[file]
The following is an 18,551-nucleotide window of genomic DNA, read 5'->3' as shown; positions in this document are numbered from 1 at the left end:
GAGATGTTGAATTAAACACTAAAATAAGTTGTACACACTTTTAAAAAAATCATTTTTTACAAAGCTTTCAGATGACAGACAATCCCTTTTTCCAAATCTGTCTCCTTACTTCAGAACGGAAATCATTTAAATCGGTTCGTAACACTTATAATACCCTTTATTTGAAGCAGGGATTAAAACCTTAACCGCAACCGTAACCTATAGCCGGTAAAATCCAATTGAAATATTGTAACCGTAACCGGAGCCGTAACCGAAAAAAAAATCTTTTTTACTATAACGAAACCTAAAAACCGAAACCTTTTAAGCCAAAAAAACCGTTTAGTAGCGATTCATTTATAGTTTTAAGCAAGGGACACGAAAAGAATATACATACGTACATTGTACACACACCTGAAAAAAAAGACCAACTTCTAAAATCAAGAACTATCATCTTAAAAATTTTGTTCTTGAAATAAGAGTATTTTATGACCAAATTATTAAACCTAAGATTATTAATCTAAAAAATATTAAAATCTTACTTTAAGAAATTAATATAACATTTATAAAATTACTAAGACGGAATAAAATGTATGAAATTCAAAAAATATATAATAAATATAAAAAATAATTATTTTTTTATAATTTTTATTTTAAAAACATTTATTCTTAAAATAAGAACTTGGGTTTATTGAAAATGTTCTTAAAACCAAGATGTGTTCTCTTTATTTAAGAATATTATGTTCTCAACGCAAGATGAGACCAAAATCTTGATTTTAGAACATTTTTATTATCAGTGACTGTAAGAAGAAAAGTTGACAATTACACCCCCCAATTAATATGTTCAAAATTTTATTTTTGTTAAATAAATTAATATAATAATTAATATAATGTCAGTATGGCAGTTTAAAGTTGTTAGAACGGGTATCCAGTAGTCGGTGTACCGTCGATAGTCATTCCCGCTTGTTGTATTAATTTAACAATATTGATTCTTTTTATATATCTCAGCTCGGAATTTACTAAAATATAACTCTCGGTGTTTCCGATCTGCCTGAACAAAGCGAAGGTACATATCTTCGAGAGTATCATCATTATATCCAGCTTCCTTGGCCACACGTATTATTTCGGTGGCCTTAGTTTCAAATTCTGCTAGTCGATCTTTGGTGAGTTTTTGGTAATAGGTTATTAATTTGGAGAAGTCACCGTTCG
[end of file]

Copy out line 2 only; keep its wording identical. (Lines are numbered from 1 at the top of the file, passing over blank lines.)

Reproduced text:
GAGATGTTGAATTAAACACTAAAATAAGTTGTACACACTTTTAAAAAAATCATTTTTTACAAAGCTTTCAGATGACAGACAATCCCTTTTTCCAAATCTGTCTCCTTACTTCAGAACGGAAATCATTTAAATCGGTTCGTAACACTTATAATACCCTTTATTTGAAGCAGGGATTAAAACCTTAACCGCAACCGTAACCTATAGCCGGTAAAATCCAATTGAAATATTGTAACCGTAACCGGAGCCGTAACCGAAAAAAAAATCTTTTTTACTATAACGAAACCTAAAAACCGAAACCTTTTAAGCCAAAAAAACCGTTTAGTAGCGATTCATTTATAGTTTTAAGCAAGGGACACGAAAAGAATATACATACGTACATTGTACACACACCTGAAAAAAAAGACCAACTTCTAAAATCAAGAACTATCATCTTAAAAATTTTGTTCTTGAAATAAGAGTATTTTATGACCAAATTATTAAACCTAAGATTATTAATCTAAAAAATATTAAAATCTTACTTTAAGAAATTAATATAACATTTATAAAATTACTAAGACGGAATAAAATGTATGAAATTCAAAAAATATATAATAAATATAAAAAATAATTATTTTTTTATAATTTTTATTTTAAAAACATTTATTCTTAAAATAAGAACTTGGGTTTATTGAAAATGTTCTTAAAACCAAGATGTGTTCTCTTTATTTAAGAATATTATGTTCTCAACGCAAGATGAGACCAAAATCTTGATTTTAGAACATTTTTATTATCAGTGACTGTAAGAAGAAAAGTTGACAATTACACCCCCCAATTAATATGTTCAAAATTTTATTTTTGTTAAATAAATTAATATAATAATTAATATAATGTCAGTATGGCAGTTTAAAGTTGTTAGAACGGGTATCCAGTAGTCGGTGTACCGTCGATAGTCATTCCCGCTTGTTGTATTAATTTAACAATATTGATTCTTTTTATATATCTCAGCTCGGAATTTACTAAAATATAACTCTCGGTGTTTCCGATCTGCCTGAACAAAGCGAAGGTACATATCTTCGAGAGTATCATCATTATATCCAGCTTCCTTGGCCACACGTATTATTTCGGTGGCCTTAGTTTCAAATTCTGCTAGTCGATCTTTGGTGAGTTTTTGGTAATAGGTTATTAATTTGGAGAAGTCACCGTTCG